My own to touch, my own to taste and smell,
All I had lacked so long and loved so well!
None shook me out of sleep, nor hushed my song,
Nor called me in from the sunlight all day long.

I know not when the wonder came to me
Of what my father’s business might be,
And whither fared and on what errands bent
The tall and gracious messengers he sent.
Yet one day with no song from dawn till night
Wondering, I sat, and watched them out of sight.
And the next day I called; and on the third
Asked them if I might go,—but no one heard.
Then, sick with longing, I arose at last
And went unto my father,—in that vast
Chamber wherein he for so many years
Has sat, surrounded by his charts and spheres.
“Father,” I said, “Father, I cannot play
The harp that thou didst give me, and all day
I sit in idleness, while to and fro
About me thy serene, grave servants go;
And I am weary of my lonely ease.
Better a perilous journey overseas
Away from thee, than this, the life I lead,
To sit all day in the sunshine like a weed
That grows to naught,—I love thee more than they
Who serve thee most; yet serve thee in no way.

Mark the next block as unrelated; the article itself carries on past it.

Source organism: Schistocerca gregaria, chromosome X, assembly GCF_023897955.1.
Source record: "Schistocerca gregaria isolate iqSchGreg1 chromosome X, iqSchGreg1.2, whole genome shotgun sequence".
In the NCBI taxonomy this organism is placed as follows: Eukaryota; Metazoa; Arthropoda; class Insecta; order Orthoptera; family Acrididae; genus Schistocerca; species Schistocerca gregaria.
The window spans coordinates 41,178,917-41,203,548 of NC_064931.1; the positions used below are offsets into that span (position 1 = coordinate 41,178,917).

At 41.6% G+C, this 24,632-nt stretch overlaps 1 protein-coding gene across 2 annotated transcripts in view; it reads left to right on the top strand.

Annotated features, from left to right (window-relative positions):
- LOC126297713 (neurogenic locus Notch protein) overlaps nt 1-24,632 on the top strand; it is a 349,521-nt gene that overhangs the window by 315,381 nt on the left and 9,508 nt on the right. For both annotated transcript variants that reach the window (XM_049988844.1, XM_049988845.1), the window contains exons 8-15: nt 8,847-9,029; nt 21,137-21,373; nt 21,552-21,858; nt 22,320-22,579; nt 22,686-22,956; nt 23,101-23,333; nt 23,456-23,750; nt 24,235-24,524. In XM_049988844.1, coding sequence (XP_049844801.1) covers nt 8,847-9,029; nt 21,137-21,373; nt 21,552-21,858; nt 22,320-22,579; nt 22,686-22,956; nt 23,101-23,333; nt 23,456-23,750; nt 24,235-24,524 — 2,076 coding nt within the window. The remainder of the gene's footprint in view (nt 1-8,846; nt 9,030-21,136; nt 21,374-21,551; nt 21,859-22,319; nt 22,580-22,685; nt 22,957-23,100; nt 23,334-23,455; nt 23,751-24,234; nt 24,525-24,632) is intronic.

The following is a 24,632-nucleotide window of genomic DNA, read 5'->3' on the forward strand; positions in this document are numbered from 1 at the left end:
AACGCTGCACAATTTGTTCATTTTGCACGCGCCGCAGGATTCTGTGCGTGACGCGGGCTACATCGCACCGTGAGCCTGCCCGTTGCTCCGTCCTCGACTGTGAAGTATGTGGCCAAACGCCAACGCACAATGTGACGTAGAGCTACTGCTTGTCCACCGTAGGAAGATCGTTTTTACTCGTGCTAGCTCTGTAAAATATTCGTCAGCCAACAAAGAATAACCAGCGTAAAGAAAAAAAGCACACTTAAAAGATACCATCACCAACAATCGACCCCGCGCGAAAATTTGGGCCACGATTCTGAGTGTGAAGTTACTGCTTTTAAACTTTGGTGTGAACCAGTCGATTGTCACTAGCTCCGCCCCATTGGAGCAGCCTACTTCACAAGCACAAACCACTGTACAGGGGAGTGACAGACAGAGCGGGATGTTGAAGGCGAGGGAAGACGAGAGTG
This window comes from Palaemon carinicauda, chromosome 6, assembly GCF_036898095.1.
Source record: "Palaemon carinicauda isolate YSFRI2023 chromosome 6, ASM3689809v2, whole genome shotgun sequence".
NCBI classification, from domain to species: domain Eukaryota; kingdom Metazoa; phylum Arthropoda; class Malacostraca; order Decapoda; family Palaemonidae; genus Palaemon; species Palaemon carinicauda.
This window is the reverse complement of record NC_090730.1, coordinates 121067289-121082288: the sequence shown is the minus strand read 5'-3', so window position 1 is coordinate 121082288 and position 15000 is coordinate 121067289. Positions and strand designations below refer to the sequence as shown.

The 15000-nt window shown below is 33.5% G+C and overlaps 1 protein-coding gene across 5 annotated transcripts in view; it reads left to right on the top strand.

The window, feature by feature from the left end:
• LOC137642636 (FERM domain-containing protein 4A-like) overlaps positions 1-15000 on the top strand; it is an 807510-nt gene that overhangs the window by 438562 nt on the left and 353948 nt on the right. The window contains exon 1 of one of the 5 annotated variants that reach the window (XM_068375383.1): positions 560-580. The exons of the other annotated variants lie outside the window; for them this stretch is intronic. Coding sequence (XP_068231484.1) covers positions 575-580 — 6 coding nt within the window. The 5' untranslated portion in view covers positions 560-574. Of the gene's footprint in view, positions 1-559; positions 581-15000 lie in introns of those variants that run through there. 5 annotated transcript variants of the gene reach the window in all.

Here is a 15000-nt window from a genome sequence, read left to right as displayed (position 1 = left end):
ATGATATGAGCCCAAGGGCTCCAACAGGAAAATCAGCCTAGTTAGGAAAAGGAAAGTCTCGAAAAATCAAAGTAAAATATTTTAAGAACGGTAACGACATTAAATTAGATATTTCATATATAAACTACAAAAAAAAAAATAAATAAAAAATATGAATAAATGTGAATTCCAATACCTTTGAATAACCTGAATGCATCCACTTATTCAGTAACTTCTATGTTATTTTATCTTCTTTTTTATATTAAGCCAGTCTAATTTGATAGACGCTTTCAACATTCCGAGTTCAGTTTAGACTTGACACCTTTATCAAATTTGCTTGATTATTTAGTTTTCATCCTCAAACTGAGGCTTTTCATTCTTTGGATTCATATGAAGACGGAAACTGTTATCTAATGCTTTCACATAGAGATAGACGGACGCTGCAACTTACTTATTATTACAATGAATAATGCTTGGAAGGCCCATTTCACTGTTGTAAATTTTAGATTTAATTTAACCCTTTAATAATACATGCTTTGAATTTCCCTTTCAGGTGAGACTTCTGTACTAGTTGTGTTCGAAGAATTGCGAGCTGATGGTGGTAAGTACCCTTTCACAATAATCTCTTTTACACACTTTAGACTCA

Father, I beg of thee a little task
To dignify my days,—’tis all I ask
Forever, but forever, this denied,
I perish.”
“Child,” my father’s voice replied,
“All things thy fancy hath desired of me
Thou hast received. I have prepared for thee
Within my house a spacious chamber, where
Are delicate things to handle and to wear,
And all these things are thine. Dost thou love song?
My minstrels shall attend thee all day long.
Or sigh for flowers? My fairest gardens stand
Open as fields to thee on every hand.
And all thy days this word shall hold the same:
No pleasure shalt thou lack that thou shalt name.
But as for tasks—” he smiled, and shook his head;
“Thou hadst thy task, and laidst it by”, he said.

Edna St. Vincent Millay (1892-1950)

Wednesday, October 21, 2009

Happiness or a Ham Sandwich?

Which is better, eternal happiness or a ham sandwich?

It would appear that eternal happiness is better, but this is really not so!!

After all, nothing is better than eternal happiness, and a ham sandwich is certainly better than nothing. Therefore a ham sandwich is better than eternal happiness.

Friday, October 16, 2009

There's a new post on DAVID at right.

Thursday, October 15, 2009

Need a Reason to Celebrate?

In case you are looking for an excuse to celebrate, don't forget that "Mole Day" is coming soon!

Here's what it's all about (according to Wikipedia): Mole Day is an unofficial holiday celebrated among chemists in North America on October 23, between 6:02 AM and 6:02 PM, making the date 6:02 10/23 in the American style of writing dates. The time and date are derived from the Avogadro constant, which is approximately 6.02×10^23, defining the number of particles (atoms or molecules) in a mole, one of the seven base SI units.